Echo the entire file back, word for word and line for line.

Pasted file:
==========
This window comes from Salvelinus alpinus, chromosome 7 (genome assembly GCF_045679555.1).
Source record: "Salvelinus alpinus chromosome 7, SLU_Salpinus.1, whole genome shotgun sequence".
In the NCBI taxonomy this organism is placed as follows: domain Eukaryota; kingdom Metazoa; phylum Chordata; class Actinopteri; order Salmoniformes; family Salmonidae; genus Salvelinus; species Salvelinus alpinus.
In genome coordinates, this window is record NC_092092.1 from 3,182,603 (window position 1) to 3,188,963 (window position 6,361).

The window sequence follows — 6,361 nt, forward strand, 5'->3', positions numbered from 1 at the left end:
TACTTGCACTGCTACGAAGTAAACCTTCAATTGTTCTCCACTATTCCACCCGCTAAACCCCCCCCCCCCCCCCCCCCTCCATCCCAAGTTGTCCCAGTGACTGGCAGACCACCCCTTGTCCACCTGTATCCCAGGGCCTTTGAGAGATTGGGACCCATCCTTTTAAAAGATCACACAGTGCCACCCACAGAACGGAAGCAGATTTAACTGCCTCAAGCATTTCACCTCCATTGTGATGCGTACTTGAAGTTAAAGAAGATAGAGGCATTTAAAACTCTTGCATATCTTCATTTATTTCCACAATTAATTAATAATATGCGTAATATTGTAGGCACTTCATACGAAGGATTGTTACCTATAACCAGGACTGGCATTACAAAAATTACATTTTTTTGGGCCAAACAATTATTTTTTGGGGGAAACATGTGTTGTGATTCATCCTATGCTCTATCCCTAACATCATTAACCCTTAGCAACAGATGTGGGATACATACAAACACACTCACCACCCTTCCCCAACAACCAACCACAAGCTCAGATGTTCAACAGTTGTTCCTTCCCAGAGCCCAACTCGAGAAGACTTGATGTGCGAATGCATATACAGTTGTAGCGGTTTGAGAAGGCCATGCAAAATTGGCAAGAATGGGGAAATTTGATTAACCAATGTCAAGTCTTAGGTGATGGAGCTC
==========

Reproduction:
This window comes from Salvelinus alpinus, chromosome 7 (genome assembly GCF_045679555.1).
Source record: "Salvelinus alpinus chromosome 7, SLU_Salpinus.1, whole genome shotgun sequence".
In the NCBI taxonomy this organism is placed as follows: domain Eukaryota; kingdom Metazoa; phylum Chordata; class Actinopteri; order Salmoniformes; family Salmonidae; genus Salvelinus; species Salvelinus alpinus.
In genome coordinates, this window is record NC_092092.1 from 3,182,603 (window position 1) to 3,188,963 (window position 6,361).

The window sequence follows — 6,361 nt, forward strand, 5'->3', positions numbered from 1 at the left end:
TACTTGCACTGCTACGAAGTAAACCTTCAATTGTTCTCCACTATTCCACCCGCTAAACCCCCCCCCCCCCCCCCCCCTCCATCCCAAGTTGTCCCAGTGACTGGCAGACCACCCCTTGTCCACCTGTATCCCAGGGCCTTTGAGAGATTGGGACCCATCCTTTTAAAAGATCACACAGTGCCACCCACAGAACGGAAGCAGATTTAACTGCCTCAAGCATTTCACCTCCATTGTGATGCGTACTTGAAGTTAAAGAAGATAGAGGCATTTAAAACTCTTGCATATCTTCATTTATTTCCACAATTAATTAATAATATGCGTAATATTGTAGGCACTTCATACGAAGGATTGTTACCTATAACCAGGACTGGCATTACAAAAATTACATTTTTTTGGGCCAAACAATTATTTTTTGGGGGAAACATGTGTTGTGATTCATCCTATGCTCTATCCCTAACATCATTAACCCTTAGCAACAGATGTGGGATACATACAAACACACTCACCACCCTTCCCCAACAACCAACCACAAGCTCAGATGTTCAACAGTTGTTCCTTCCCAGAGCCCAACTCGAGAAGACTTGATGTGCGAATGCATATACAGTTGTAGCGGTTTGAGAAGGCCATGCAAAATTGGCAAGAATGGGGAAATTTGATTAACCAATGTCAAGTCTTAGGTGATGGAGCTC